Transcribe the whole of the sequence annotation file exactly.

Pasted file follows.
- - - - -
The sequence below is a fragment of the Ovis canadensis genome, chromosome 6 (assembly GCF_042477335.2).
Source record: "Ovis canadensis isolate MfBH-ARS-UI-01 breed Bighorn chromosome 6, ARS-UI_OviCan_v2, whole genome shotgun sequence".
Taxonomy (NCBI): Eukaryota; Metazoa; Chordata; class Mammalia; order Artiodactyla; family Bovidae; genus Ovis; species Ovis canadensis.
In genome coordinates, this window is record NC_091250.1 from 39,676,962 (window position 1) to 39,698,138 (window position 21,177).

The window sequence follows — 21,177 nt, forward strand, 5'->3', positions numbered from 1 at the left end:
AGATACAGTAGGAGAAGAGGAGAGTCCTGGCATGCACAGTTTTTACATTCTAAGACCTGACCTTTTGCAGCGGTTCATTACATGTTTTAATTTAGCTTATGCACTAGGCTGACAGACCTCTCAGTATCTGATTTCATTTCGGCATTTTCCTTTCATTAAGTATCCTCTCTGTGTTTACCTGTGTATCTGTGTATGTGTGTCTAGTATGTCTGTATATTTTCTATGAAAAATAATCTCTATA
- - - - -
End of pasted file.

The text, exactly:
The sequence below is a fragment of the Ovis canadensis genome, chromosome 6 (assembly GCF_042477335.2).
Source record: "Ovis canadensis isolate MfBH-ARS-UI-01 breed Bighorn chromosome 6, ARS-UI_OviCan_v2, whole genome shotgun sequence".
Taxonomy (NCBI): Eukaryota; Metazoa; Chordata; class Mammalia; order Artiodactyla; family Bovidae; genus Ovis; species Ovis canadensis.
In genome coordinates, this window is record NC_091250.1 from 39,676,962 (window position 1) to 39,698,138 (window position 21,177).

The window sequence follows — 21,177 nt, forward strand, 5'->3', positions numbered from 1 at the left end:
AGATACAGTAGGAGAAGAGGAGAGTCCTGGCATGCACAGTTTTTACATTCTAAGACCTGACCTTTTGCAGCGGTTCATTACATGTTTTAATTTAGCTTATGCACTAGGCTGACAGACCTCTCAGTATCTGATTTCATTTCGGCATTTTCCTTTCATTAAGTATCCTCTCTGTGTTTACCTGTGTATCTGTGTATGTGTGTCTAGTATGTCTGTATATTTTCTATGAAAAATAATCTCTATA